1. Wei Bao, Deirdre K. Tobias, Katherine Bowers, Jorge Chavarro, Allan Vaag, Louise Groth Grunnet, Marin Strψm, James Mills, Aiyi Liu, Michele Kiely, Cuilin Zhang. Physical Activity and Sedentary Behaviors Associated With Risk of Progression From Gestational Diabetes Mellitus to Type 2 Diabetes Mellitus. JAMA Internal Medicine, 2014; DOI: 10.1001/jamainternmed.2014.1795
  2. Monique Hedderson, Assiamira Ferrara. A Call to Increase Physical Activity Among Women of Reproductive Age. JAMA Internal Medicine, 2014; DOI: 10.1001/jamainternmed.2014.709

Cite This Page:

The JAMA Network Journals. "More activity: Less risk of gestational diabetes progressing to type 2 diabetes." ScienceDaily. ScienceDaily, 19 May 2014. <www.sciencedaily.com/releases/2014/05/140519170911.htm>.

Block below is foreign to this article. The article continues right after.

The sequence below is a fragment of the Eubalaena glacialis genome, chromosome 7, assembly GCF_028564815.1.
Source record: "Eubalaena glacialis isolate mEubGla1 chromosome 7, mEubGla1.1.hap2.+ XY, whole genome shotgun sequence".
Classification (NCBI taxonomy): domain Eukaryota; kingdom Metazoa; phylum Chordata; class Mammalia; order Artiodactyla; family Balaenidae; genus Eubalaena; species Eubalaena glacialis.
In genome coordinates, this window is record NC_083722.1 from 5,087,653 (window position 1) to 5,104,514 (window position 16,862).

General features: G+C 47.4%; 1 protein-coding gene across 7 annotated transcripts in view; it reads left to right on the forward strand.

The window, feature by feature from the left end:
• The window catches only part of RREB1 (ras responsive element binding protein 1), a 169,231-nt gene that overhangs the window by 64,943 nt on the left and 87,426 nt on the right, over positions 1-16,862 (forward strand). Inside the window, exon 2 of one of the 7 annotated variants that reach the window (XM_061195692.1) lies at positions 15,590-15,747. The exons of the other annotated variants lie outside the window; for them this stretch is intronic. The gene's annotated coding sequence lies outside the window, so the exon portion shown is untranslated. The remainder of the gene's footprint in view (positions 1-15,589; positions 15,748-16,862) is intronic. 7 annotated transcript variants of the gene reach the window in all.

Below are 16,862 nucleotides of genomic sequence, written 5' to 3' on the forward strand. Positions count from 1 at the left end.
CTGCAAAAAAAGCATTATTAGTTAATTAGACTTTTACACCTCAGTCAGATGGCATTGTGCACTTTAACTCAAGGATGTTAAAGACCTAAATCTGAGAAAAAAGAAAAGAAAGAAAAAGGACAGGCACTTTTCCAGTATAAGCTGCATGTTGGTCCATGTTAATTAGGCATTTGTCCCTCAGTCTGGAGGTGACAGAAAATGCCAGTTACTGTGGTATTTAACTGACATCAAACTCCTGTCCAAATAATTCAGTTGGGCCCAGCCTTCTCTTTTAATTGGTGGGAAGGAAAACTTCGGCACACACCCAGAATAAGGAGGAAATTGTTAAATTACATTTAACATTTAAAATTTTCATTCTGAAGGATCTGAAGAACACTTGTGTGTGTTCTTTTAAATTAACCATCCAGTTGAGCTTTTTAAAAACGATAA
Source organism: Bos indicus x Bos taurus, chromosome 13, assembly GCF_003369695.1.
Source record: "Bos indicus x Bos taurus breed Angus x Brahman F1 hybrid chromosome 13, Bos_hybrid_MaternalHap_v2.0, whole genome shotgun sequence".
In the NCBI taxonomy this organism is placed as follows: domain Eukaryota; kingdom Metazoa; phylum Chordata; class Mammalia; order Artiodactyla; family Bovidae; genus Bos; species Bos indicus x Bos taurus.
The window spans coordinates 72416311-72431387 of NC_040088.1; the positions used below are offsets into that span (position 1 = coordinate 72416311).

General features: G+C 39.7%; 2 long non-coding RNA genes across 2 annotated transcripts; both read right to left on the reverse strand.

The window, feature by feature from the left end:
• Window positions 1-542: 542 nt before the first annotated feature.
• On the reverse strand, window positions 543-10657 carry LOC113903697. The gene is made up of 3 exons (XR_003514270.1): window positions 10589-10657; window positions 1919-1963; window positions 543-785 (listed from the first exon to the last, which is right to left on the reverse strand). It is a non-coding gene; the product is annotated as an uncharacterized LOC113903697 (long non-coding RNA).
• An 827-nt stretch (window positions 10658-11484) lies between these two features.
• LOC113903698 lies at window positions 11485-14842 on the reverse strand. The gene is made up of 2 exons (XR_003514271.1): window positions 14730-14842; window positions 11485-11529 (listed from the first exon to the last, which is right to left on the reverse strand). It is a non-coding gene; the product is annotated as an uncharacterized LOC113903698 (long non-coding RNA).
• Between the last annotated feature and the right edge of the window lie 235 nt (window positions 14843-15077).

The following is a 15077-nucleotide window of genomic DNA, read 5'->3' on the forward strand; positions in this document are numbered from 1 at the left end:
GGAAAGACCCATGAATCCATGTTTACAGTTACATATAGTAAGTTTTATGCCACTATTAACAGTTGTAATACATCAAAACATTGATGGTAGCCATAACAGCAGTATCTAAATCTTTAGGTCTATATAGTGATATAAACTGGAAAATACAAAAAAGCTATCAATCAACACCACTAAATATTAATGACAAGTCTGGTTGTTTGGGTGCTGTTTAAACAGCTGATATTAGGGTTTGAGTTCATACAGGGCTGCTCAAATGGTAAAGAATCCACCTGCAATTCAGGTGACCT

The JAMA Network Journals. (2014, May 19). More activity: Less risk of gestational diabetes progressing to type 2 diabetes. ScienceDaily. Retrieved September 23, 2014 from www.sciencedaily.com/releases/2014/05/140519170911.htm
The JAMA Network Journals. "More activity: Less risk of gestational diabetes progressing to type 2 diabetes." ScienceDaily. www.sciencedaily.com/releases/2014/05/140519170911.htm (accessed September 23, 2014).

Share This



More Health & Medicine News

Tuesday, September 23, 2014

Featured Research

from universities, journals, and other organizations


Featured Videos

from AP, Reuters, AFP, and other news services

Ebola Costs Keep Mounting

Ebola Costs Keep Mounting

Reuters - Business Video Online (Sep. 23, 2014) — The WHO has warned up to 20,000 people could be infected with Ebola over the next few weeks. As Sonia Legg reports, the implications for the West African countries suffering from the disease are huge. Video provided by Reuters
Powered by NewsLook.com